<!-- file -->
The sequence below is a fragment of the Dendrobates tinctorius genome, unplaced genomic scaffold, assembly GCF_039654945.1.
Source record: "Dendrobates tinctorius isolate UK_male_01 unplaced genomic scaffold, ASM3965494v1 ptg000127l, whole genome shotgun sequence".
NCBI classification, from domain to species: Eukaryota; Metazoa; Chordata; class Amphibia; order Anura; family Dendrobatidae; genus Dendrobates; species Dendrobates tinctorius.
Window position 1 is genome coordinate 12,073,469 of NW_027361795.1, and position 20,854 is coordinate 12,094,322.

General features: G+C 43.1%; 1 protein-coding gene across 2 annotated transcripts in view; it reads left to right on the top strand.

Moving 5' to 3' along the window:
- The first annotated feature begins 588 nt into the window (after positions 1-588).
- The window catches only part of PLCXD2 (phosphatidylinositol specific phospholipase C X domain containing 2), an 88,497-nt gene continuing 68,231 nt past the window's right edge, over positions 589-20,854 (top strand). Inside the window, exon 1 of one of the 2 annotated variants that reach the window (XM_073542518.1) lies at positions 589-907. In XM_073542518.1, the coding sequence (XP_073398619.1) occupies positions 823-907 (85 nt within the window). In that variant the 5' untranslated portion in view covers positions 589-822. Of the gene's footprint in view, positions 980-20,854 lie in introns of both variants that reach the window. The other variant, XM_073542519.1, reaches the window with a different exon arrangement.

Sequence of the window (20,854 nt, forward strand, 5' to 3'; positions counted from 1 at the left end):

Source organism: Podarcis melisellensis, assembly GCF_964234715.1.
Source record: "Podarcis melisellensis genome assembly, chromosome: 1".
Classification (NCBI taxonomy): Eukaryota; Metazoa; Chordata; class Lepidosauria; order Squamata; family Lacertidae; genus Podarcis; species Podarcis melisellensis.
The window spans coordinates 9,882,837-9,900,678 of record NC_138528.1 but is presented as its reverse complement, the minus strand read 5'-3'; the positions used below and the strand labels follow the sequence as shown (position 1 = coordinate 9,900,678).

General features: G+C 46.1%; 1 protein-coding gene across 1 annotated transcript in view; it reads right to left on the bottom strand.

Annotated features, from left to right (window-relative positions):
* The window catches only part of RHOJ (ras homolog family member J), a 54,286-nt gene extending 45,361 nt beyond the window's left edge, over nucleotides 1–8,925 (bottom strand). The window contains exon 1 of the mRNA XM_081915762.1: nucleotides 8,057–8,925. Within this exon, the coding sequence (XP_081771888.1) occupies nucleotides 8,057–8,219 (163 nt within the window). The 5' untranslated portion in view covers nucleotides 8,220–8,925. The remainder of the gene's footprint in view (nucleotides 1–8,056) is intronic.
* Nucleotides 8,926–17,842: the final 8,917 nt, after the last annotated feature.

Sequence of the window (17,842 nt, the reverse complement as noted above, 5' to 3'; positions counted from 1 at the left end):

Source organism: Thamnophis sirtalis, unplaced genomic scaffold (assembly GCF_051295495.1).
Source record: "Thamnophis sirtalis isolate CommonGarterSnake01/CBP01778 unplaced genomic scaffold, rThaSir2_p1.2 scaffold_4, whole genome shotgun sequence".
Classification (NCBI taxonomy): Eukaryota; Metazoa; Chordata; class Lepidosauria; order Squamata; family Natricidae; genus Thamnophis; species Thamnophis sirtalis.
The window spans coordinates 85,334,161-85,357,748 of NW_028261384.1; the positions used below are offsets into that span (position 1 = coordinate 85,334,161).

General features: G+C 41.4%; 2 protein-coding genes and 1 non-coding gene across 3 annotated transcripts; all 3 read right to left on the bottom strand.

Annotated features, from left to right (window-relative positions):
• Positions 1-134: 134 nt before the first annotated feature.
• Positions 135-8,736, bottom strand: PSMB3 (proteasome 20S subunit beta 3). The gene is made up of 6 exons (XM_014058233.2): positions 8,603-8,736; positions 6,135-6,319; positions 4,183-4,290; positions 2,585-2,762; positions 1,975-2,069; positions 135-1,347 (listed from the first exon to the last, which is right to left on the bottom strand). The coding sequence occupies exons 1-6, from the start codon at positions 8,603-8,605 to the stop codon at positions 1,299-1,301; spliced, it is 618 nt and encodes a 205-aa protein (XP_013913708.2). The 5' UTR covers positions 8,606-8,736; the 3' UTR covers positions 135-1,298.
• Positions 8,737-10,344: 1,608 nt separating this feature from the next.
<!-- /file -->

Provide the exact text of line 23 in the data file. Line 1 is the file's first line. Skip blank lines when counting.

General features: G+C 41.4%; 2 protein-coding genes and 1 non-coding gene across 3 annotated transcripts; all 3 read right to left on the bottom strand.